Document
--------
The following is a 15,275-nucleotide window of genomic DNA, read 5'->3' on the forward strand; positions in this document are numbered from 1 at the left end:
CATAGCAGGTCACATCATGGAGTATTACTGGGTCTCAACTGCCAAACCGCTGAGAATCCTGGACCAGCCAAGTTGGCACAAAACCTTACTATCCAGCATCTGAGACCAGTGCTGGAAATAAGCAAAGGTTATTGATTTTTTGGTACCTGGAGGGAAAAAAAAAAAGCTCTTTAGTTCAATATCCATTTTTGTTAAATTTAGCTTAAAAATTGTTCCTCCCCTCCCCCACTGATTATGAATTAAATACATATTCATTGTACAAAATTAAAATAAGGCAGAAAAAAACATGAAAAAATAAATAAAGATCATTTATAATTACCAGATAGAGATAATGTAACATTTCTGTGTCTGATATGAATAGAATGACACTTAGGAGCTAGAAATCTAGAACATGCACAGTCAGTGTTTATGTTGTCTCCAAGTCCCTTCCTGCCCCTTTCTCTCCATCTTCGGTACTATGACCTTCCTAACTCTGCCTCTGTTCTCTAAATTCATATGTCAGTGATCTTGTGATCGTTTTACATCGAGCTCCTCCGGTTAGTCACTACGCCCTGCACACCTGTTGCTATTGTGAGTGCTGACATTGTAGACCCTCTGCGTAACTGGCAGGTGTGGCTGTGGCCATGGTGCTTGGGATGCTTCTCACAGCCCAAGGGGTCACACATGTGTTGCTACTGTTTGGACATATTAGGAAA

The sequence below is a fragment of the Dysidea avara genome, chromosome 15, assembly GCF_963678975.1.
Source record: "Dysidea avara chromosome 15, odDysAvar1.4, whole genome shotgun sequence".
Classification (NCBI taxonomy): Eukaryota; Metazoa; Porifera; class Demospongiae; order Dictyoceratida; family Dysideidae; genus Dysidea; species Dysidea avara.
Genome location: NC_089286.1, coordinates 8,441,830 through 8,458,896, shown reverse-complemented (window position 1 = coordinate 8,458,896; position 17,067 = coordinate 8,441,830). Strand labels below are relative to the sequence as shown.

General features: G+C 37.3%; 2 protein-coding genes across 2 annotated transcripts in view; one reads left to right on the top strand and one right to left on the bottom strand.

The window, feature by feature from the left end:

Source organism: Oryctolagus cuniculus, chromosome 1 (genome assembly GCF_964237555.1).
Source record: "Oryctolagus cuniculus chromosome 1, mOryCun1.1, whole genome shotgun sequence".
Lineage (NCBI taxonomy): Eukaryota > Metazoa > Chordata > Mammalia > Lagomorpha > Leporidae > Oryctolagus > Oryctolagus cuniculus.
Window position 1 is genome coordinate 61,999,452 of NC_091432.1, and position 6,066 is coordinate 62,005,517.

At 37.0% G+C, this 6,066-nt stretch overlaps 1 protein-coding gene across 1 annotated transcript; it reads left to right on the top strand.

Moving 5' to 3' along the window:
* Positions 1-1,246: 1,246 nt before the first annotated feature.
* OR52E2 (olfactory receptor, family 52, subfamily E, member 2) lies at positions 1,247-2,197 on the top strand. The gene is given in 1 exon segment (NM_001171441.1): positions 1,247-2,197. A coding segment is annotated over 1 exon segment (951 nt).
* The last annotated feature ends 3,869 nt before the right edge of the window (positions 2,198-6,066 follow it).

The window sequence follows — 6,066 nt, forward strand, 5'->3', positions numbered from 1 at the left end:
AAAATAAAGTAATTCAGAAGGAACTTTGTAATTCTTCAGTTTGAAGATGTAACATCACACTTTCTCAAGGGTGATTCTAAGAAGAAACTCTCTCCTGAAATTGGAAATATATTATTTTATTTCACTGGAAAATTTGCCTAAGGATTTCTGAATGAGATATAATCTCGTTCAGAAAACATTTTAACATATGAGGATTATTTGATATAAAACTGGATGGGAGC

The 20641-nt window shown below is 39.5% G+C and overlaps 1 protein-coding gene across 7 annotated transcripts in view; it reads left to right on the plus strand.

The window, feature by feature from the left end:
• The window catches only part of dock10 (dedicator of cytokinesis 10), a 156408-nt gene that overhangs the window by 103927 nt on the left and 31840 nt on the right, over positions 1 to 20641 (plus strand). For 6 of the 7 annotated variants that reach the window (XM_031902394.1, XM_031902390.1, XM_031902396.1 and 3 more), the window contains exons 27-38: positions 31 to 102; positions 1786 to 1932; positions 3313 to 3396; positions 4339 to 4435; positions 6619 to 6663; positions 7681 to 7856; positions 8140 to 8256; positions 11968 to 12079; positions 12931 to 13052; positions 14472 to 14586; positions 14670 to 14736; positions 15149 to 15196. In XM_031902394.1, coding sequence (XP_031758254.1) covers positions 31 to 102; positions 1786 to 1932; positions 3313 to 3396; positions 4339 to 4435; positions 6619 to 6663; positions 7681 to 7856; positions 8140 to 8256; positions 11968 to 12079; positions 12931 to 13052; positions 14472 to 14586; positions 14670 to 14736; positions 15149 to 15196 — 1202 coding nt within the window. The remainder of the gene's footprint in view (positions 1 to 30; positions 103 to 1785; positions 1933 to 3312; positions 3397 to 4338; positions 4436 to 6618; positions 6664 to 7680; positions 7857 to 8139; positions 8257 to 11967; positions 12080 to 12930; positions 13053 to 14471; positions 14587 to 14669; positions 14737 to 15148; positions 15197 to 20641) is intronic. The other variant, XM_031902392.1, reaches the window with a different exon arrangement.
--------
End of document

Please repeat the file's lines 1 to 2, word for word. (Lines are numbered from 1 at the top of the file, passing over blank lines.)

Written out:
The following is a 15,275-nucleotide window of genomic DNA, read 5'->3' on the forward strand; positions in this document are numbered from 1 at the left end:
CATAGCAGGTCACATCATGGAGTATTACTGGGTCTCAACTGCCAAACCGCTGAGAATCCTGGACCAGCCAAGTTGGCACAAAACCTTACTATCCAGCATCTGAGACCAGTGCTGGAAATAAGCAAAGGTTATTGATTTTTTGGTACCTGGAGGGAAAAAAAAAAAGCTCTTTAGTTCAATATCCATTTTTGTTAAATTTAGCTTAAAAATTGTTCCTCCCCTCCCCCACTGATTATGAATTAAATACATATTCATTGTACAAAATTAAAATAAGGCAGAAAAAAACATGAAAAAATAAATAAAGATCATTTATAATTACCAGATAGAGATAATGTAACATTTCTGTGTCTGATATGAATAGAATGACACTTAGGAGCTAGAAATCTAGAACATGCACAGTCAGTGTTTATGTTGTCTCCAAGTCCCTTCCTGCCCCTTTCTCTCCATCTTCGGTACTATGACCTTCCTAACTCTGCCTCTGTTCTCTAAATTCATATGTCAGTGATCTTGTGATCGTTTTACATCGAGCTCCTCCGGTTAGTCACTACGCCCTGCACACCTGTTGCTATTGTGAGTGCTGACATTGTAGACCCTCTGCGTAACTGGCAGGTGTGGCTGTGGCCATGGTGCTTGGGATGCTTCTCACAGCCCAAGGGGTCACACATGTGTTGCTACTGTTTGGACATATTAGGAAA